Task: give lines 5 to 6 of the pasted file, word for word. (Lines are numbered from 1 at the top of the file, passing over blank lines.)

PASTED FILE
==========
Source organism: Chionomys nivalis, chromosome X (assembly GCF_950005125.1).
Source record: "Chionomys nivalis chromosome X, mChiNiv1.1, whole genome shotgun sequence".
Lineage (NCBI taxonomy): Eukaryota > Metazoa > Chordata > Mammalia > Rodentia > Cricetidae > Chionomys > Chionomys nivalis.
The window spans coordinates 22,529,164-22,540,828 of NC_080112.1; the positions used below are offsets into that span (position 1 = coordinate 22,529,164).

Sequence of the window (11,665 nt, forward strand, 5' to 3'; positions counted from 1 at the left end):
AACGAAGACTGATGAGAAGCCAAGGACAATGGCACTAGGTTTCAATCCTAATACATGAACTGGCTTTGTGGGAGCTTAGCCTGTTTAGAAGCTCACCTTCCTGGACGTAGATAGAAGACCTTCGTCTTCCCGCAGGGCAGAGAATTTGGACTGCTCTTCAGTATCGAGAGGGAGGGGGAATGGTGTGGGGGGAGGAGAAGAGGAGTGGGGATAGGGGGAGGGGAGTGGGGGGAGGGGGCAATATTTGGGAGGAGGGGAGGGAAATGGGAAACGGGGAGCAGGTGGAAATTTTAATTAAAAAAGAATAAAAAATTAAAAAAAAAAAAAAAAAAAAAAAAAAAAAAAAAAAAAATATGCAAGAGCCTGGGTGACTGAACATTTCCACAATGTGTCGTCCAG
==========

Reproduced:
Sequence of the window (11,665 nt, forward strand, 5' to 3'; positions counted from 1 at the left end):
AACGAAGACTGATGAGAAGCCAAGGACAATGGCACTAGGTTTCAATCCTAATACATGAACTGGCTTTGTGGGAGCTTAGCCTGTTTAGAAGCTCACCTTCCTGGACGTAGATAGAAGACCTTCGTCTTCCCGCAGGGCAGAGAATTTGGACTGCTCTTCAGTATCGAGAGGGAGGGGGAATGGTGTGGGGGGAGGAGAAGAGGAGTGGGGATAGGGGGAGGGGAGTGGGGGGAGGGGGCAATATTTGGGAGGAGGGGAGGGAAATGGGAAACGGGGAGCAGGTGGAAATTTTAATTAAAAAAGAATAAAAAATTAAAAAAAAAAAAAAAAAAAAAAAAAAAAAAAAAAAAAATATGCAAGAGCCTGGGTGACTGAACATTTCCACAATGTGTCGTCCAG